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BDU v BDT [2014] SGCA 12

Outcome: Appeal dismissed, return order made subject to both parties providing specific undertakings.   


1  The mother appealed against the High Court’s affirmation of the District Court’s decision to allow the application of the father under s 8(1) of the International Child Abduction Act (Cap 143C, 2011 Rev Ed) (“the Act”) for the return of the child to Germany on the basis that the child had been wrongfully retained in Singapore by the mother. The mother contended that an order for the child’s return to Germany should be refused under Art 13(b) of the Hague Convention on the Civil Aspects of International Child Abduction (“the Hague Convention”) because the child will be at grave risk of psychological harm or would otherwise be placed in an intolerable situation due to his separation from the mother. 

Court’s decision

2  Pursuant to the Hague Convention, the court of the country to which the child has been brought is (in this case, Singapore) concerned only with the return of the child to his or her country of habitual residence from which he or she was first abducted, subject only to the limited exceptions set out in, inter alia, Art 13 of the Hague Convention. It is not concerned with the substantive merits relating to the relevant issues of custody and/or care and control between the parents concerned: at [26]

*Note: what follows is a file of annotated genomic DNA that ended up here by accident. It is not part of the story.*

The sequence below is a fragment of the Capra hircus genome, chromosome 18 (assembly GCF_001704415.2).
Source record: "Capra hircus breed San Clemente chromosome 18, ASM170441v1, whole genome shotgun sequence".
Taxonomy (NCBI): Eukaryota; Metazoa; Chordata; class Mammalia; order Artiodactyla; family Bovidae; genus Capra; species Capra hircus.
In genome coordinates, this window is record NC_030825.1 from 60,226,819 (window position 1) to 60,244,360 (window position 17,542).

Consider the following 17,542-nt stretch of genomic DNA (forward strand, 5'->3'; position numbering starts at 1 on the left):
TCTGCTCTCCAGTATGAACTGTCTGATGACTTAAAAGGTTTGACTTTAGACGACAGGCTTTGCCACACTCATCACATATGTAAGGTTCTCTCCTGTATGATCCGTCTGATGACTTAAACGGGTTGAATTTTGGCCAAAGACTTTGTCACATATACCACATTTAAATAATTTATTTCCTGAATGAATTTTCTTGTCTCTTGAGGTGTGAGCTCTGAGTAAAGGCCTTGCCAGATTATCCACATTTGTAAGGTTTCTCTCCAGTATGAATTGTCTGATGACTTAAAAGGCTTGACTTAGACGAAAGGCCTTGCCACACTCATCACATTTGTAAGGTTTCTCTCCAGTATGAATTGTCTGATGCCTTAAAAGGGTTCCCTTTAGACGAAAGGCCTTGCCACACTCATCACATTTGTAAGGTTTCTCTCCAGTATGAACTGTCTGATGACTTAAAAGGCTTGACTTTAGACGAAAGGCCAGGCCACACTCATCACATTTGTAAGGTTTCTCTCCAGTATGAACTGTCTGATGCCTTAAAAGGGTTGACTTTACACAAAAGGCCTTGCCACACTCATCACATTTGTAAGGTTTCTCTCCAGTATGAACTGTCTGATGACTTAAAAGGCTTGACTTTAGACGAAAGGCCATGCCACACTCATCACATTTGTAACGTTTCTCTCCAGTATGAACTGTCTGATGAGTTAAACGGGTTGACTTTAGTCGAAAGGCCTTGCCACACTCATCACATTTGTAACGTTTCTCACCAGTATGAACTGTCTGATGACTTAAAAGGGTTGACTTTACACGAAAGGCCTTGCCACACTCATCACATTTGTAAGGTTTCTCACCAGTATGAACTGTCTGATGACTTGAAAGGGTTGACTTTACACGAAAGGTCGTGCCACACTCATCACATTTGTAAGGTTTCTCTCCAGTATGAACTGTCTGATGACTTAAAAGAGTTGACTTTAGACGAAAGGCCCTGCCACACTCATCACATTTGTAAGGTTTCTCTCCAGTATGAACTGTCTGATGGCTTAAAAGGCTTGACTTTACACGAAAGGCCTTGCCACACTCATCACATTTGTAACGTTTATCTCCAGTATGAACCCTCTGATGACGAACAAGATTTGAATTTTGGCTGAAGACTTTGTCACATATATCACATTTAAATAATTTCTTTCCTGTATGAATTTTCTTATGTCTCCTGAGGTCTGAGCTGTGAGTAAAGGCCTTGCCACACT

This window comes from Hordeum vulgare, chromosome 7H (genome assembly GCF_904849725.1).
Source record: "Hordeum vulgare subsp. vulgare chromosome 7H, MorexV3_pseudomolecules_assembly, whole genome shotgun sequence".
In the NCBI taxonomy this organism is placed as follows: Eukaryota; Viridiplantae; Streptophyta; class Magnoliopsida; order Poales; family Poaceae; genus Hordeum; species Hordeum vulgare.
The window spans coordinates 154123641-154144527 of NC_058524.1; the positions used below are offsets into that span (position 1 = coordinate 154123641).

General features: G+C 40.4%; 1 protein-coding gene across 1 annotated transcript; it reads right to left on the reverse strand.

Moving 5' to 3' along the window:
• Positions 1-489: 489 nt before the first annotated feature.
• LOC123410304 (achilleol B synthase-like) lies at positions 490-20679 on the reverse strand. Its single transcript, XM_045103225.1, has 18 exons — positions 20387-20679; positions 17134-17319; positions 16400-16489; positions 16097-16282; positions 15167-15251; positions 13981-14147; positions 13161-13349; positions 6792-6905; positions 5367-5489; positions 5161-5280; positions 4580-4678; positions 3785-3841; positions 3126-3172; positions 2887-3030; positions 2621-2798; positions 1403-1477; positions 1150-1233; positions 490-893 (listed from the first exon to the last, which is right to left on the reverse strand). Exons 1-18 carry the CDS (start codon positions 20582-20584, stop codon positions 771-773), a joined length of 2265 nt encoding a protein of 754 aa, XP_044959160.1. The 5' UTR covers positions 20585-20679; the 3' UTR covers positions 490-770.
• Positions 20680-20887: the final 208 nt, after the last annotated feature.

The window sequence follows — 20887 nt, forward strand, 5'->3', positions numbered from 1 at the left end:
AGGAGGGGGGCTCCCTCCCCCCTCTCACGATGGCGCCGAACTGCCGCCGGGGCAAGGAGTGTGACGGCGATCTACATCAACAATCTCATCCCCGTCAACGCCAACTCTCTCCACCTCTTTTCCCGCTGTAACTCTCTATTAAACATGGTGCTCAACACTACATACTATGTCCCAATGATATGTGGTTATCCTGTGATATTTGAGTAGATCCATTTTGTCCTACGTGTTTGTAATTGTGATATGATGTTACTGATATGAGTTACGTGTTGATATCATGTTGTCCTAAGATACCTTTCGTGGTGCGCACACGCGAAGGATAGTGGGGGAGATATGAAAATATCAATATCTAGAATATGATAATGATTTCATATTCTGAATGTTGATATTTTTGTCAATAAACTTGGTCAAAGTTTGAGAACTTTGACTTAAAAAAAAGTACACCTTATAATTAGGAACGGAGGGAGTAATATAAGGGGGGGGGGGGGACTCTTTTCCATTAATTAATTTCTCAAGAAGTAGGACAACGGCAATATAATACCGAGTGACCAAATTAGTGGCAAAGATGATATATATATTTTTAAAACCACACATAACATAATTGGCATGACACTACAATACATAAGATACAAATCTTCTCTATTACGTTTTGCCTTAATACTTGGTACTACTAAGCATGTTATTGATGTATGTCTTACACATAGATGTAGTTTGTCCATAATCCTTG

3  The paramount interests of the individual child will be considered and given effect to in exceptional situations by the court in the country to which the child was abducted. Such situations will depend on the precise fact situation concerned: at [33]

4  The parent seeking to invoke one or more of the exceptions under Art 13 of the Hague convention bears the burden of proof (the standard of which, is a high one). Further, even if one or more of the conditions set out in Art 13(b) of the Hague Convention was satisfied, the court of the requested state is not duty-bound to order the return of the child. It has a discretion in the matter. A close and granular analysis of the precise facts was imperative: at [38], [46] and [47].  

5  The abducting parent cannot seek to rely upon his or her own conduct to create a situation of grave risk of physical and/or psychological harm to the child concerned in order thereby to rely upon that alleged risk to argue against the return of that child pursuant to Art 13(b) of the Hague Convention: at [49]

6  Undertakings by the parent seeking the return of the child are a sign of good faith on his or her part, and are also important in ensuring that the return of the child will not adversely impact the child and/or the abducting parent. Undertakings must be carefully tailored in order to ensure that the appropriate safeguards are in place so that they are not only enforceable by the court of habitual residence but also that they furnish the abducting parent and child with adequate protection so that the intent and spirit of the Hague Convention are achieved in their fullest measure: at [53], and [82]

The full text of the decision can be found here

This summary is provided to assist the public to have a better understanding of the Court’s judgment. It is not intended to be a substitute for the reasons of the Court. All numbers in bold font and square brackets refer to the corresponding paragraph numbers in the Court’s judgment.
Subject Matters:General children issues

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